“And Covid introduced a bunch more people to Ely, especially with the Canadian border being closed. Sometimes when there’s a big downturn in the national economy, Ely reacts in the opposite,” said Udovich.
“And I pass that money in a circle in Ely by buying products and services in town. And this year, especially with Covid, customers have never been more appreciative than they were this year.
“I owe all of this to the Zgonc family and my dad. It’s been a struggle at times but we’ve made it work,” said Udovich.
That includes the Pagami Fire that ravaged the number lakes and reduced the number of permits available out of Lake One.
“People don’t realize this but that killed one of the most easiest entry points. Fire is way of nature so is cancer but you don’t want either one around. You want fire somewhere else or when you’re gone. It decimated Lake One and then they cut permits by four.”
The number of permits out of Lake One has dropped for 23 to 18 to 14.
Again, it was perseverance and hard work that kept the resort going with 2020 being one of the best years. Being the recipient of a national award may make sthe work seem worthwhile.
“I invited people from the Minnesota Historical Society to come up to see what we have and they were blown away by the significance and story of the property. Nothing holds a candle to its historical significance.”
Udovich said the remodeling that was done on the cabins was on the inside, to leave the look the same as when they were built.
“We have redone all the cabins on the inside but if there was graffiti from 1930s and 1940s on the walls, we kept that.”
While there are some who come back to reminisce it doesn’t include the Zgonc family.
“There are very few Zgonc relatives around. John and Frank never had kids, Molly and Marge never had kids.”
Since the Udovich family has owned the resort they have replaced two cabins and added three for a total of 19.
“With the resort pushing 20 cabins the maintenance is staggering but the maintenance is kept up.
“It’s still a sought after place and people love we’re still making memories.”
“We don’t have granite countertops. I’m looking for someone who used to go in the Boundary Waters and now wants to stay in a cabin where the high water mark is the start of the BWCA. There’s no internet in the cabins and very little cell service. And we don’t allow any audible noise outside the cabins.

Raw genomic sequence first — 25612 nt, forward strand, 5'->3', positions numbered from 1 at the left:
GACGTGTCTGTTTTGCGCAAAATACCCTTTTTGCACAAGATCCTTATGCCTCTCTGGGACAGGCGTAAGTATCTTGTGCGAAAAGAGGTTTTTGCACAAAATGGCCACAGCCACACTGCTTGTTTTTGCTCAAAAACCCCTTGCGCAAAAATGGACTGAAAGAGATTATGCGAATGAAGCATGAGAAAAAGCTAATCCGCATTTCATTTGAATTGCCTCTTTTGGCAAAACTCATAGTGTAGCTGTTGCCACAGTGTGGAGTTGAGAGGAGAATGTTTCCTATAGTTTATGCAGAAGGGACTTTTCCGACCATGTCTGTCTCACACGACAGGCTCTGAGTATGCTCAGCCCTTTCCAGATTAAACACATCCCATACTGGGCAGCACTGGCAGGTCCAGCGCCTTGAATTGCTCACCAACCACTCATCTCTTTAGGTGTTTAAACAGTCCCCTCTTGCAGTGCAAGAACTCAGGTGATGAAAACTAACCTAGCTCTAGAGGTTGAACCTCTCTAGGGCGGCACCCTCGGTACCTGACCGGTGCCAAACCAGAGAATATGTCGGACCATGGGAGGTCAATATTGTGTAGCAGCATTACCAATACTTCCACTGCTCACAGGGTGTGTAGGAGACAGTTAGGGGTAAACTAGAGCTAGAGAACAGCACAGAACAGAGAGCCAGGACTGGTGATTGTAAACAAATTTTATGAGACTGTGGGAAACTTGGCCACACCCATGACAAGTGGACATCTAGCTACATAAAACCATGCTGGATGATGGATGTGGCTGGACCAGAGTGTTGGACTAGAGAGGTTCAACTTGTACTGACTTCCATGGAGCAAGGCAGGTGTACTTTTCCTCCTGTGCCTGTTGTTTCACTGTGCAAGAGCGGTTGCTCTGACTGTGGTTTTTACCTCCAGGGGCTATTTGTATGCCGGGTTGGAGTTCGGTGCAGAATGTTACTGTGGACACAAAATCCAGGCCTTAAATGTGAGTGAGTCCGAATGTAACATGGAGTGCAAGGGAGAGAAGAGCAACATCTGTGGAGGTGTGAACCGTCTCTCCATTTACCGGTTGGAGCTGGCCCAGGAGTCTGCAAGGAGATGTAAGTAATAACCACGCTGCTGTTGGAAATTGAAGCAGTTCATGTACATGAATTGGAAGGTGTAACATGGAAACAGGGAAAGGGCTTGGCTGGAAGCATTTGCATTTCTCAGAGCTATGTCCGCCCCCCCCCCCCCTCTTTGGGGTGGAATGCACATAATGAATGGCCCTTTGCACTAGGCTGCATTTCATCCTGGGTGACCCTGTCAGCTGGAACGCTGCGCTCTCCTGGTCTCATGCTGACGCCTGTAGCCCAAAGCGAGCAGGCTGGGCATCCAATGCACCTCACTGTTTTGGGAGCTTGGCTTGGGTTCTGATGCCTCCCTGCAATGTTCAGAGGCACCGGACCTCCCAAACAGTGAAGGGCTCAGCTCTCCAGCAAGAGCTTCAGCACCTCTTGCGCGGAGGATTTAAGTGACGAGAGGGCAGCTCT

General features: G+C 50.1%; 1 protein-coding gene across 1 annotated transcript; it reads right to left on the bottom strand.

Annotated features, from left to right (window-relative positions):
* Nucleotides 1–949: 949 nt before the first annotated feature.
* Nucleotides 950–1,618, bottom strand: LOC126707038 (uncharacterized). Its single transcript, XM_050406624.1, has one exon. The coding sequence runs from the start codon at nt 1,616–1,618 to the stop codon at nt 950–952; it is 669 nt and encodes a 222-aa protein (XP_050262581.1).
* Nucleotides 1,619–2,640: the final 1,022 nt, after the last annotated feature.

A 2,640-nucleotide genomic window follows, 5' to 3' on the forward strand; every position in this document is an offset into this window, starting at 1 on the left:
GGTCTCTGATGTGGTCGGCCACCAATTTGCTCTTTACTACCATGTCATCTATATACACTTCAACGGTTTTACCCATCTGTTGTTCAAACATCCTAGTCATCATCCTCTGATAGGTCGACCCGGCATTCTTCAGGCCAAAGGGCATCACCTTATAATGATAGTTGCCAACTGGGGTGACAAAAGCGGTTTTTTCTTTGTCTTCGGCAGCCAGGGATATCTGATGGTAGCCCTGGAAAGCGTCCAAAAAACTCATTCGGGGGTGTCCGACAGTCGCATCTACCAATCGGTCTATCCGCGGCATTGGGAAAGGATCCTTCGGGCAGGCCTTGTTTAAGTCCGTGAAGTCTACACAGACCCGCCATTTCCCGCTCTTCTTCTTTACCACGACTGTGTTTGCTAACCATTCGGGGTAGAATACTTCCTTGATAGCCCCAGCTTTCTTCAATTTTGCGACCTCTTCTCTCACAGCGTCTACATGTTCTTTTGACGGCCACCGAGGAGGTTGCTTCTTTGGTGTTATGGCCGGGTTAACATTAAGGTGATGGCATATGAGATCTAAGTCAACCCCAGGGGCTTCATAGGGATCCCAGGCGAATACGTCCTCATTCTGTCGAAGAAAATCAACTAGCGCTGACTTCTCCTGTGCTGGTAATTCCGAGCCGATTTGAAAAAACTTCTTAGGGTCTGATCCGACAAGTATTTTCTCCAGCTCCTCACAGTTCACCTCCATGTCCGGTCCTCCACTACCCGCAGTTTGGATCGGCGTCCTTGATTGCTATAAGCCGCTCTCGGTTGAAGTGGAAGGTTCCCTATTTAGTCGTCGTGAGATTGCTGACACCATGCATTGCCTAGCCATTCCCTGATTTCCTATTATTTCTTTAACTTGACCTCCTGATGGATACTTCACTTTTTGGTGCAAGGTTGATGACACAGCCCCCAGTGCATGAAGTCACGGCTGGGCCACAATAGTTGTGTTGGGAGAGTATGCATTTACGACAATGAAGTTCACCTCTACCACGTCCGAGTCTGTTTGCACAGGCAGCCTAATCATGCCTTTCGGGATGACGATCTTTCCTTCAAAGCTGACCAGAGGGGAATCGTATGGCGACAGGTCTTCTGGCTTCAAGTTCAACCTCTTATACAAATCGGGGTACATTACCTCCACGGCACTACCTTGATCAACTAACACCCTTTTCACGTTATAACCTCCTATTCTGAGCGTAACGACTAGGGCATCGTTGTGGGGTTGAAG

“It’s a very specific niche market but there’s a lot of people who want to be on a lake with a screen porch and a fire pit. You can have that on Insula or Basswood but you can’t have a cabin. I put what we have with any place in the world except the owner works there.
“It being a canoe only resort helps my business. We’re the only one in the world obligated by law to only have canoes.
“What’s interesting is many years ago when there still wasn’t a road here, Frank and John Zgonc dynamited the channel so it was deep enough to get a motorboat through.
“When the Fernberg Road was put in around 1932 to Lake One, people would go to the public access and motor from the public access to the bay to get here. There wasn’t a driveway until the early 1940s.
“Also, our property was never logged. It has massive beautiful old growth pines on it. We’ve always had beautiful trees some of the oldest biggest trees are there.”
Getting on the National Register is an honor for the resort and reflects the hard work of all those who have worked at Kawishiwi Lodge.
“This is an amazing honor. It took parts of five years, we started in 2016 and we won’t actually get the plaque until early next year.”
Kawishiwi Lodge is a family owned and operated resort. Frank and Nicole have three kids and who are an integral part of the operation.
“They are like an attraction of their own. We have kids who come from year after year and our kids are ambassadors, they’re like the liaison for kids. Right away they’re teaching them to do stand up paddleboard or play ghost in the graveyard, catching frogs, playing pinball, fishing off the docks or cooking s’mores at the end of the day. We put 100 to 110 people in camp a week and up to 35 are under 16 years old.”
Son Frank is just nine years old but he’s in his second year of helping to clean cabins. Violet is a social butterfly at age 11 and Penelope is just four.
“Frank and I make beds together every single day. They do the garbage with me and they can talk about the lake, day permits and fishing.”
“Violet is 11 and she’s so social. Plus she can shuttle with the golf cart anything you need. She’s the one spearheading the activities. The kids roam the property 16 hours a day. We may put sunscreen on them five times a day but I’m getting the full reward out of sacrifices my dad and the Zgoncs made.
Frank Udovich was sure to give credit to who he defined as the key to the whole operation, his wife of 13 years, Nicole.
“Nicole redid the website, answers phone calls and is emailing 24/7 while living and working out there.
“We lived out there for a few years without running water - how many women would do that? When she got here she bumped up the rates and made everything easier, more productive and more efficient.”
Frank Udovich also acknowledged other resort families in the area who were always forthcoming with help and information.
“Like the Olsons, the LaMontagnes, the Hotallings, the Baltich’s and the LaTourells for example, I am grateful for their help they gave me. Those people run good businesses.”
Udovich also gathered much of the information on the resort from the Skraba brothers, Roger and Jerome and former manager Harry Homer.
And when the snow melts and people begin showing up at Kawishiwi Lodge in 2021, they may notice the plaque stating they are staying at a National Register of Historic Places site.
“They’ll come and stay in Scandinavian style cabins with a view of the lake, just like people did starting in 1924,” said Udovich.